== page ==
Brilliant Corners est une commande de Dance Umbrella (Londres), Biennale di Venezia (Venise) et Dansens Hus (Stockholm) au sein du réseau ENPARTS-European Network of Performing Arts qui bénéficie du soutien de la Commission Européenne.

Coproduction Festival Montpellier Danse 2011, Sadler's Wells (Londres), deSingel (Anvers) Avec le soutien de la Fondation BNP Paribas

Video direction : Luc Riolon
Production : 24 images

Gat, Emanuel

Emanuel Gat was born in Israel in 1969. He started dancing at the age of 23 during a workshop led by Israeli choreographer Nir Ben Gal. Few months later he joined the Liat Dror Nir Ben Gal Company with whom he toured internationally. He started working as an independent choreographer in 1994.

Ten years later, Emanuel founded his company Emanuel Gat Dance at the Suzanne Dellal Centre in Tel Aviv, with whom he has created several pieces of which « Winter Voyage » (2004) and « The Rite of Spring » (2004) won a Bessy Award; « K626 » in 2006 and « 3for2007 » in 2007, before choosing to settle in France, at the Maison Intercommunale de la Danse in Istres. « Silent Ballet » (2008) was the first piece created in France, followed by « Winter variations » in 2009 and « Brilliant Corners » in 2011.

In 2013, Emanuel Gat was associated artist to the Montpellier Danse Festival for which the company developed the project « Up Close Up » proposing two new works : « The Goldlandbergs » and « Corner Etudes », a photographic installation « It’s people, how abstract can it get ? » and a choreographic event « Danses de Cour ».
In 2014 Emanuel Gat creates "Plage Romantique", a one hour work for 9 dancers, in the Agora courtyard during the 34th Festival Montpellier Danse.

Emanuel is associated choreographer to Montpellier Danse Festival for the seasons 16-18, and has presented « Sunny », a choreography for 10 dancers, as his first piece within this association at the festival during summer 2016. The work is a collaboration with musician Awir Leon, former dancer with the company, who is playing live for this piece. Emanuel is currently preparing his second project as part of his residency at Montpellier Danse, which will include two productions; a unique collaboration with the Ballet de l'Opera de Lyon, « Tenworks » (for Jean-Paul), a program of ten short new pieces mixing dancers from both companies, and « Duos », a série of duets presented at different public locations around the city of Montpellier during the festival.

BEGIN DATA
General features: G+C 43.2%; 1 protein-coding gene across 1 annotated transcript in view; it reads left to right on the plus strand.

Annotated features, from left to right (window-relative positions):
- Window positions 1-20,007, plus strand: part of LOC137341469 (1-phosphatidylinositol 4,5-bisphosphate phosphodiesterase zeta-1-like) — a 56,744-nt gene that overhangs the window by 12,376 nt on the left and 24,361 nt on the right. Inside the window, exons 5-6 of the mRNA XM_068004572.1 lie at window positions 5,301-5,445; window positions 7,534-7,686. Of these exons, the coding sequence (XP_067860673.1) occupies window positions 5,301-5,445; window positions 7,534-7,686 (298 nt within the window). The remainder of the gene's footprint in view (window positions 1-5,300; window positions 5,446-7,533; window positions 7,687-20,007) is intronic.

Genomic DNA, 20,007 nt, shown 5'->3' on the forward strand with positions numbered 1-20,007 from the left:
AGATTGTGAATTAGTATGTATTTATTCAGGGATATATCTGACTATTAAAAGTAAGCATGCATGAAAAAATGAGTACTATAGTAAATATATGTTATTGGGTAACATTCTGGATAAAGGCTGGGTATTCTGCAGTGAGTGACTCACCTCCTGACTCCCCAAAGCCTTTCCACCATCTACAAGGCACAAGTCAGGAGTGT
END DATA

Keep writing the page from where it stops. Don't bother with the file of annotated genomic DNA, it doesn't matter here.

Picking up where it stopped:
Emanuel is regularly invited to set his work and create new choreographies for dance companies around the world including: The Paris Opera Ballet, Sydney Dance Company, Tanztheater Bremen, Le Ballet du Grand Théâtre de Genève, Ballet de Marseille, The Royal Swedish Ballet, Polish National Ballet, Ballet de Lorraine, Cedar Lake, Ballet British Colombia and Ballet de l'Opera de Lyon among others.

Source : Emanuel Gat 's website

More information

emanuelgat.com

 

Riolon, Luc

After studies of mathematics preparatory class and medecine studies, Luc Riolon begins to make films within the framework of his Faculty of Medicine, then met the famous choreographers of the 80s (Maguy Marin, Mark Tompkins, Josef Nadj, Daniel Larrieu Daniel, Odile Duboc, Josette Baiz, Angelin Prljocaj, etc.) with whom he shoots numerous films (re-creation for the camera, the illegal securements). In the 80s with the American choreographer Mark Tompkins he introduces the video on the stage, broadcasting live on big screens the images which he shoots with his camera by being on the stage with the dancers, mixing live images and pre-recorded images. With Daniel Larrieu he participates in the creation of the famous show WATERPROOF, the contemporary choreography which takes place in a swimming pool, by filming live) the dancers dancing in the water and mixing the live images with pre-recorded underwater images. This choreography has been shown in many countries (USA, Canada, Spain, England…)
Then he collaborates during 10 years with the famous french TV producer Eve Ruggieri for her programs" Musics in the heart ". He shoots with her of numerous documentaries about classical music, opera singers and dance. From 1999 he directs documentaries of scientific popularization, by following researchers attached to the resolution of a particular ecologic enigma. These two artistic and scientific domains which can seem separated are nevertheless, for Luc Riolon, connected by the same approach : the deep desire to understand the world, by the art or by the scientific research, and to restore it to the largest number. Among his recent scientific documentaries, we can quote for example " The Enigma of the Black Caiman ", Living and dying in the swamp " or " The Nile delta: The end of the miracle ". “Chernobyl, a natural history ? “ These documentaries of scientific popularization recently have been awarded in international festivals.


Source: Vimeo